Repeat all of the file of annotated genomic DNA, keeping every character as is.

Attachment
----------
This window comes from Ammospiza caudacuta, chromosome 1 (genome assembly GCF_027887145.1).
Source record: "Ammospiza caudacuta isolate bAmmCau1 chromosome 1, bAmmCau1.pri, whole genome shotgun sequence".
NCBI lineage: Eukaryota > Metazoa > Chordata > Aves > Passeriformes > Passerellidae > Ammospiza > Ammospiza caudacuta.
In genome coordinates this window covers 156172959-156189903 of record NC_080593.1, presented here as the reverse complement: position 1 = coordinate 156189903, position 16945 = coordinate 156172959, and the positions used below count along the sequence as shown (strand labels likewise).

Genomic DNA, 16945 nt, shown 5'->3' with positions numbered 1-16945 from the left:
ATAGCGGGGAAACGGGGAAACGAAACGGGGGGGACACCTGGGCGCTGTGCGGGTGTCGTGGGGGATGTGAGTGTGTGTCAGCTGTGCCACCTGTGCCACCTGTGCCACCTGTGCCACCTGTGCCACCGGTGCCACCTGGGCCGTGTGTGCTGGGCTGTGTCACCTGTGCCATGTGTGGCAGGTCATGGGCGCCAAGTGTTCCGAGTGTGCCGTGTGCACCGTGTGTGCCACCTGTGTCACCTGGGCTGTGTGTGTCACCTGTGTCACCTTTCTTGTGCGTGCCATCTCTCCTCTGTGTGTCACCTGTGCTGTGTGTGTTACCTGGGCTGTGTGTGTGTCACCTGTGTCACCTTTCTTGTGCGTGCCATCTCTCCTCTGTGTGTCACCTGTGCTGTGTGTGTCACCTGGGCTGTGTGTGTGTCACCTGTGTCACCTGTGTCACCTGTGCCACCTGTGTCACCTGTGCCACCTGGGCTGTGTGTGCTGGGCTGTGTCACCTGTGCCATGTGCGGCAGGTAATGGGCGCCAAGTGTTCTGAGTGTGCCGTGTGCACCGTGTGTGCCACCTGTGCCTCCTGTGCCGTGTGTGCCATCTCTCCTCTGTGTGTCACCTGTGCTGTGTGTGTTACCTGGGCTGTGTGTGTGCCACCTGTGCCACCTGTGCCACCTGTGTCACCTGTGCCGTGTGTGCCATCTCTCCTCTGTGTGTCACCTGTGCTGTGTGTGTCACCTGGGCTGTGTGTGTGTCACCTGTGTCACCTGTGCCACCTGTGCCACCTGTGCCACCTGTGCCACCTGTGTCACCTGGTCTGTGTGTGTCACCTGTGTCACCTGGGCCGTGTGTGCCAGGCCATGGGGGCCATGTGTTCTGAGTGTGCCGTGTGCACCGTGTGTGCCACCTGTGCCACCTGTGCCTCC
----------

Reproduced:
This window comes from Ammospiza caudacuta, chromosome 1 (genome assembly GCF_027887145.1).
Source record: "Ammospiza caudacuta isolate bAmmCau1 chromosome 1, bAmmCau1.pri, whole genome shotgun sequence".
NCBI lineage: Eukaryota > Metazoa > Chordata > Aves > Passeriformes > Passerellidae > Ammospiza > Ammospiza caudacuta.
In genome coordinates this window covers 156172959-156189903 of record NC_080593.1, presented here as the reverse complement: position 1 = coordinate 156189903, position 16945 = coordinate 156172959, and the positions used below count along the sequence as shown (strand labels likewise).

Genomic DNA, 16945 nt, shown 5'->3' with positions numbered 1-16945 from the left:
ATAGCGGGGAAACGGGGAAACGAAACGGGGGGGACACCTGGGCGCTGTGCGGGTGTCGTGGGGGATGTGAGTGTGTGTCAGCTGTGCCACCTGTGCCACCTGTGCCACCTGTGCCACCTGTGCCACCGGTGCCACCTGGGCCGTGTGTGCTGGGCTGTGTCACCTGTGCCATGTGTGGCAGGTCATGGGCGCCAAGTGTTCCGAGTGTGCCGTGTGCACCGTGTGTGCCACCTGTGTCACCTGGGCTGTGTGTGTCACCTGTGTCACCTTTCTTGTGCGTGCCATCTCTCCTCTGTGTGTCACCTGTGCTGTGTGTGTTACCTGGGCTGTGTGTGTGTCACCTGTGTCACCTTTCTTGTGCGTGCCATCTCTCCTCTGTGTGTCACCTGTGCTGTGTGTGTCACCTGGGCTGTGTGTGTGTCACCTGTGTCACCTGTGTCACCTGTGCCACCTGTGTCACCTGTGCCACCTGGGCTGTGTGTGCTGGGCTGTGTCACCTGTGCCATGTGCGGCAGGTAATGGGCGCCAAGTGTTCTGAGTGTGCCGTGTGCACCGTGTGTGCCACCTGTGCCTCCTGTGCCGTGTGTGCCATCTCTCCTCTGTGTGTCACCTGTGCTGTGTGTGTTACCTGGGCTGTGTGTGTGCCACCTGTGCCACCTGTGCCACCTGTGTCACCTGTGCCGTGTGTGCCATCTCTCCTCTGTGTGTCACCTGTGCTGTGTGTGTCACCTGGGCTGTGTGTGTGTCACCTGTGTCACCTGTGCCACCTGTGCCACCTGTGCCACCTGTGCCACCTGTGTCACCTGGTCTGTGTGTGTCACCTGTGTCACCTGGGCCGTGTGTGCCAGGCCATGGGGGCCATGTGTTCTGAGTGTGCCGTGTGCACCGTGTGTGCCACCTGTGCCACCTGTGCCTCC